New murder charges have been registered against Pakistan’s former military ruler Pervez Musharraf, officials say.
Mr Musharraf, who is currently under house arrest, already faces murder charges over the deaths of Benazir Bhutto and a Baloch tribal leader.
He also faces charges over his attempt to sack Pakistan’s higher judiciary in 2007 and the government has said it will try him for treason.
Mr Musharraf says that all the cases against him are politically motivated.
The latest charge relates to the death of radical cleric Abdul Rashid Ghazi, during the siege of Islamabad’s Red Mosque in 2007.
More than 100 people were killed when Pakistani troops stormed the mosque after a stand-off between troops and hardline Islamists barricaded inside failed.
Analysts say that the storming of the mosque angered hardliners and provoked Taliban militants to launch a bloody campaign of suicide bombings and other attacks on government and security forces.
“The High Court ordered Islamabad police to register murder charges against Musharraf on a petition filed by the son of Rashid Ghazi,” Tariq Asad, a lawyer who represented Mr Ghazi, told AFP news agency.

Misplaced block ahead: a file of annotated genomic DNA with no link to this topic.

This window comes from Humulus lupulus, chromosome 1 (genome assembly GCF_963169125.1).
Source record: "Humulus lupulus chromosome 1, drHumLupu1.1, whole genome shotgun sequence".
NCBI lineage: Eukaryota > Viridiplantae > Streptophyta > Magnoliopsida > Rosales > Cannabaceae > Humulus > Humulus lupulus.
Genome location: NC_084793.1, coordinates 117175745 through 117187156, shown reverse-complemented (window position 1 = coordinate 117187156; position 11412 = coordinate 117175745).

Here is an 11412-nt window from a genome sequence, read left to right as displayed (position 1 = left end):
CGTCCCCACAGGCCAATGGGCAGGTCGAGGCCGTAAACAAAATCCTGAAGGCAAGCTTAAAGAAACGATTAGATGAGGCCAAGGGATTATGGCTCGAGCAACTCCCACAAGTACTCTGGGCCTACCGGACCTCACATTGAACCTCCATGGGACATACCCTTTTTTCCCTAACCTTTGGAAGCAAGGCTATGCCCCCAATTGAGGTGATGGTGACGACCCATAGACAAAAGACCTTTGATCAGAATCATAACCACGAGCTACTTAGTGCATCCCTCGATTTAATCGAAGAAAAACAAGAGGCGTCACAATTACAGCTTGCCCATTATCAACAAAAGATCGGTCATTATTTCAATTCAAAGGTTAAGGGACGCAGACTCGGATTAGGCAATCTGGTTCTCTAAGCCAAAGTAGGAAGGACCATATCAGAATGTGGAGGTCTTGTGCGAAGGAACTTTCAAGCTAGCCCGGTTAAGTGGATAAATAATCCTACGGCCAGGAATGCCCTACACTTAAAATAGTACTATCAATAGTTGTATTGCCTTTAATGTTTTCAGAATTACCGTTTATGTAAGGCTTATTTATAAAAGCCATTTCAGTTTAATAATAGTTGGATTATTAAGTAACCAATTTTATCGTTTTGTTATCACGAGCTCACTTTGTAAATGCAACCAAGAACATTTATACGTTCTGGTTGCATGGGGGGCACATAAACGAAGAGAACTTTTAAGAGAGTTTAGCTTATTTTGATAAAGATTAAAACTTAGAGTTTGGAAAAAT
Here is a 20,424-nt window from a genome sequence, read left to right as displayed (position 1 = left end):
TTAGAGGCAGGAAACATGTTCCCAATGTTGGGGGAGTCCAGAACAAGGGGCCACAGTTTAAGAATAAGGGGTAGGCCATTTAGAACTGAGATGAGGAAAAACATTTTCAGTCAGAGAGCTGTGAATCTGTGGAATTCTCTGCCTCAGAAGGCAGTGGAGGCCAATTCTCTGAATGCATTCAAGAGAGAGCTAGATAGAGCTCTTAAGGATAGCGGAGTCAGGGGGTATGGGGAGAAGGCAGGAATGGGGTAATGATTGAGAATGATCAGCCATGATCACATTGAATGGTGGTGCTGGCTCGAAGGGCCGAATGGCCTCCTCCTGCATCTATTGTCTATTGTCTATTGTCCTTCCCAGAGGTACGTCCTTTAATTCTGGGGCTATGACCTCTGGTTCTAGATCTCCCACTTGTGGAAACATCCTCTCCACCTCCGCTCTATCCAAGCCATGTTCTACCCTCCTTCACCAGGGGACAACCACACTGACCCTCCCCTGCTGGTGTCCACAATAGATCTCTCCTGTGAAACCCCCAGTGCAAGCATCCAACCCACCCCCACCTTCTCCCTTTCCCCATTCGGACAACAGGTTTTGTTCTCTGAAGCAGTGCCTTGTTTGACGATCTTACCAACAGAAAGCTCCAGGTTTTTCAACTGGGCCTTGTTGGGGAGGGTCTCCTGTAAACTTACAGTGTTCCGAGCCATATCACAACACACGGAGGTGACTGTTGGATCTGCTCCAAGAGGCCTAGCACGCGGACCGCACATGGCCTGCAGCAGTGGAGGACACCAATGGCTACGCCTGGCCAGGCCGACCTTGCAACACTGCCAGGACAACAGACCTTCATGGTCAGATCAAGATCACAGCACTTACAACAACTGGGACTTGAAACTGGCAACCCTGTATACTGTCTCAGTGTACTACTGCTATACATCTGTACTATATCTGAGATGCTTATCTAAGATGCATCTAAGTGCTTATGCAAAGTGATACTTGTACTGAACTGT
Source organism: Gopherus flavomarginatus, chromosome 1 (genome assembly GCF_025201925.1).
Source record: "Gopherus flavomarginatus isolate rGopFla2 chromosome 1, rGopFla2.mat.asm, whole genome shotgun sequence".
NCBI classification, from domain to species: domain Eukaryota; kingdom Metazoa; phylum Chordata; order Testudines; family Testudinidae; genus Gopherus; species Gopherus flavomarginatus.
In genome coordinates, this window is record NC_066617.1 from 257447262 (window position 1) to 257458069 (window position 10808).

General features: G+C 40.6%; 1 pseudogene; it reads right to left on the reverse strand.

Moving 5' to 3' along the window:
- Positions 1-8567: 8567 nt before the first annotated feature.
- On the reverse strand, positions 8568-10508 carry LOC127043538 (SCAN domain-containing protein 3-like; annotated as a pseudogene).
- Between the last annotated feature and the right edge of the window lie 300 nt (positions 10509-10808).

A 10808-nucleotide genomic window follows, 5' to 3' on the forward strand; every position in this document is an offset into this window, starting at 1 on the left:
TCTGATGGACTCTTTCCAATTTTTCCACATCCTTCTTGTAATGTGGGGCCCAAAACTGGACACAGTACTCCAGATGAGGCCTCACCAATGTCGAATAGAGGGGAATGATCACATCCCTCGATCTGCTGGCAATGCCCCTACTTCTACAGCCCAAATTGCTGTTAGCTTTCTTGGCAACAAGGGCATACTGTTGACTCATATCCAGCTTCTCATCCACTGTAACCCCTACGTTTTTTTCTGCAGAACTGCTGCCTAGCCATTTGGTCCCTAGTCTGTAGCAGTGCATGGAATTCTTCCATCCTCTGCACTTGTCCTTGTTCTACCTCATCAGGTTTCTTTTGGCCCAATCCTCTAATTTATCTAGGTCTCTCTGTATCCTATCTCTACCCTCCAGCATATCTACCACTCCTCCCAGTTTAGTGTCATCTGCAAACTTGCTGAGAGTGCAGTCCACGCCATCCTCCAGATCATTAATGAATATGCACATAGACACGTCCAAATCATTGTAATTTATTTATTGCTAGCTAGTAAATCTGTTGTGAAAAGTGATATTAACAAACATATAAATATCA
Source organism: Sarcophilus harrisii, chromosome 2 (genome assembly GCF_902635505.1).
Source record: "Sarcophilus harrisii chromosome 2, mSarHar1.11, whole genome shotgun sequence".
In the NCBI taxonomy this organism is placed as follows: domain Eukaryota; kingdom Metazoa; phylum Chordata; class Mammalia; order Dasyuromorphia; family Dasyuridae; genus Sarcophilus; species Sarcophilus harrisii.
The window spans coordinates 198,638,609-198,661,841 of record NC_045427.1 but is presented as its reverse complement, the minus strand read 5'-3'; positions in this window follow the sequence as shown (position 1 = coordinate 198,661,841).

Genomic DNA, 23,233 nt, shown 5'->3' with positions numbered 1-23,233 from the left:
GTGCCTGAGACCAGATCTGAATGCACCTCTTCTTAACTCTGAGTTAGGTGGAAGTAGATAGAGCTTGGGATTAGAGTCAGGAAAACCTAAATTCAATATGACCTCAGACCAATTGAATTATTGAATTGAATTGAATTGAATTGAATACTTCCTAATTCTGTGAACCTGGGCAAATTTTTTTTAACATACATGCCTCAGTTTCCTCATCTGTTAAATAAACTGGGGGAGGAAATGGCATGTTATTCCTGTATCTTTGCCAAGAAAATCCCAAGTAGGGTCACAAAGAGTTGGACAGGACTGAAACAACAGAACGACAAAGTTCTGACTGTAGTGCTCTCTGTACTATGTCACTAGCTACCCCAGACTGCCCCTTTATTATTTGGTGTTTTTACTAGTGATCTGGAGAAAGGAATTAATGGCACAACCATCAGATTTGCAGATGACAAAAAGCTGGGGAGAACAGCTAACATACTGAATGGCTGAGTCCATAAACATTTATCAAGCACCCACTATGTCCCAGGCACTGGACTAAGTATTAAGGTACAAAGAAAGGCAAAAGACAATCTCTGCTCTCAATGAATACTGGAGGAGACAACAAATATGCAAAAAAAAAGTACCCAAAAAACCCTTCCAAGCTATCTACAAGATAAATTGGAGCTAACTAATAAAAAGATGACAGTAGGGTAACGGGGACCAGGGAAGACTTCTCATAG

Last month Mr Musharraf was formally charged in connection with the 2007 assassination of opposition leader and former PM Benazir Bhutto.
It was the first time a current or ex-army chief has been charged with a crime in Pakistan. He denied all the charges set out against him.
- He faces charges over the killing of Baloch tribal leader Nawab Akbar Bugti, in a military operation in 2006
- There is a case against him relating to his attempt to sack the entire higher judiciary in November 2007
- The government has said it intends to try him for treason for suspending the constitution and imposing emergency rule in 2007.
The former military ruler returned to Pakistan from self-imposed exile earlier this year and is currently under house arrest.
He came to power in 1999 when he ousted Prime Minister Nawaz Sharif in a bloodless coup. He ruled the country for nine years before being voted out and then he left Pakistan to live in self-imposed exile in Dubai and London.
Upon his return he hoped that he could lead his party into elections, but was disqualified from standing and found himself fighting an array of charges relating to his time in power.